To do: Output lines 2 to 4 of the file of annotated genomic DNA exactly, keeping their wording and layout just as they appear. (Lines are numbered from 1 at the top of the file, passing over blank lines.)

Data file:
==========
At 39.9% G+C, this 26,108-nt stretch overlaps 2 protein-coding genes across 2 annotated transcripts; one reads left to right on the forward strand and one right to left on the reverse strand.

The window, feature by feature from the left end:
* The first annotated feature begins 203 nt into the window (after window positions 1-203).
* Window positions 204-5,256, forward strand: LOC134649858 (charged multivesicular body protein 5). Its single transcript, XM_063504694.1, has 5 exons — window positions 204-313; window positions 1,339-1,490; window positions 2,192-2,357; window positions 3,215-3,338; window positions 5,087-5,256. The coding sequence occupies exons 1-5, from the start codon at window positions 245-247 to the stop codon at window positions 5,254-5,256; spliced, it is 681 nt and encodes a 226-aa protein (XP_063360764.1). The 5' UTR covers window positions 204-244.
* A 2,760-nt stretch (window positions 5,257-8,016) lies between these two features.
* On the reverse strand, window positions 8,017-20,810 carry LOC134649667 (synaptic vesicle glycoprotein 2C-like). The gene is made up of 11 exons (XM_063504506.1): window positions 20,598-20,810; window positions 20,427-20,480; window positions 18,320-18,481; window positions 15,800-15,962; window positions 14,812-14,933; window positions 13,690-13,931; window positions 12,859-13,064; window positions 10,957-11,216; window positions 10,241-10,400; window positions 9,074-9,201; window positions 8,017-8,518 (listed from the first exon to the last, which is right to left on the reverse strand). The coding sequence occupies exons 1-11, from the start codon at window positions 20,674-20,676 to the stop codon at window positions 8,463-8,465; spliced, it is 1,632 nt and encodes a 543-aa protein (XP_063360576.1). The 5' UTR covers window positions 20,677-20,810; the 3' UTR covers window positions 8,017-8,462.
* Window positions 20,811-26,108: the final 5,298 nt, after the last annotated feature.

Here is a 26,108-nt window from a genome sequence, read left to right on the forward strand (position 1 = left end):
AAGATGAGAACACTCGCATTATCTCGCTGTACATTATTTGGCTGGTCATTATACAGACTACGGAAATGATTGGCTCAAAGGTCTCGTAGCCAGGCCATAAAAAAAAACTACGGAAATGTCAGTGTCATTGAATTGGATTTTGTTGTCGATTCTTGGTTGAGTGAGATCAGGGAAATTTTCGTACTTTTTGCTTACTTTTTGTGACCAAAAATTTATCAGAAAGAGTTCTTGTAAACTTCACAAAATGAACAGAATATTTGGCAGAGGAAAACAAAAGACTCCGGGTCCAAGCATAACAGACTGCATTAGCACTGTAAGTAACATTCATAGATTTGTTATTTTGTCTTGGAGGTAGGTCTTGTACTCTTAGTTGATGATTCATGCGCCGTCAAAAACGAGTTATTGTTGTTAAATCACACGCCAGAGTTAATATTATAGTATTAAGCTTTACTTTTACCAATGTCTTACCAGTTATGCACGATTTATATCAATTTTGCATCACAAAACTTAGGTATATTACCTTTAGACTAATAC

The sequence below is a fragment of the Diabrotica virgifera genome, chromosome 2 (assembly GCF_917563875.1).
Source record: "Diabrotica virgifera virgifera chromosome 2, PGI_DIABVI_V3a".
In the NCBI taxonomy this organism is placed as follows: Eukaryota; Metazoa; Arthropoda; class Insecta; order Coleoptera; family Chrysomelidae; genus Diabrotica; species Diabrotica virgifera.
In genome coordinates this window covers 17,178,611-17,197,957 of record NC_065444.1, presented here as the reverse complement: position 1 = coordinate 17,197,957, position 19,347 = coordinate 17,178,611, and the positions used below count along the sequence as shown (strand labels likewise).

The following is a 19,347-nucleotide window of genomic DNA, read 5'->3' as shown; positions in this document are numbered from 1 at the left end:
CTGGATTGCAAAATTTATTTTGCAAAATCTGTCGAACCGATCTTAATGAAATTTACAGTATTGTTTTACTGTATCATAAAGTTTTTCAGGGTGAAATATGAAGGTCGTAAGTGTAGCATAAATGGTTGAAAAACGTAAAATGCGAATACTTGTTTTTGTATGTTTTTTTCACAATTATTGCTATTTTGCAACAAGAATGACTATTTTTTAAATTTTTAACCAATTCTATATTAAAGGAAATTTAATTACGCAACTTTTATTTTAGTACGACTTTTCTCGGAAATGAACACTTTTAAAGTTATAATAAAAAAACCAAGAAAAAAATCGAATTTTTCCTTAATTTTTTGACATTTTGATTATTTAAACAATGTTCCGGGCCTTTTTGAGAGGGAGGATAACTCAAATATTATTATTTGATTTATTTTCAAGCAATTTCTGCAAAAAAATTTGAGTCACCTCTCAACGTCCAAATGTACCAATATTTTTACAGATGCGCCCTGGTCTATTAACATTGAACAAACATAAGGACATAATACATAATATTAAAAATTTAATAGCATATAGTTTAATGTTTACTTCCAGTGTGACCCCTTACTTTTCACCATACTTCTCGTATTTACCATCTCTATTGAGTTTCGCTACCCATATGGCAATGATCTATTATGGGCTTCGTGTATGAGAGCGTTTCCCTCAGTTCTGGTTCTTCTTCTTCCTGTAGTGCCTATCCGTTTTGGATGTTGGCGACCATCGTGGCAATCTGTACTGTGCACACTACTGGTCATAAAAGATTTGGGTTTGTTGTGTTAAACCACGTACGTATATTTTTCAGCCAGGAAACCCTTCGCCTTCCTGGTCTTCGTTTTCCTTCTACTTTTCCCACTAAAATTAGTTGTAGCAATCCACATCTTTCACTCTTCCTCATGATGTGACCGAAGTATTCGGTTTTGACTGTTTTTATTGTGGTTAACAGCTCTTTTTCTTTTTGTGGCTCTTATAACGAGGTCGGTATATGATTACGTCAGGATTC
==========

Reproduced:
The window, feature by feature from the left end:
* The first annotated feature begins 203 nt into the window (after window positions 1-203).
* Window positions 204-5,256, forward strand: LOC134649858 (charged multivesicular body protein 5). Its single transcript, XM_063504694.1, has 5 exons — window positions 204-313; window positions 1,339-1,490; window positions 2,192-2,357; window positions 3,215-3,338; window positions 5,087-5,256. The coding sequence occupies exons 1-5, from the start codon at window positions 245-247 to the stop codon at window positions 5,254-5,256; spliced, it is 681 nt and encodes a 226-aa protein (XP_063360764.1). The 5' UTR covers window positions 204-244.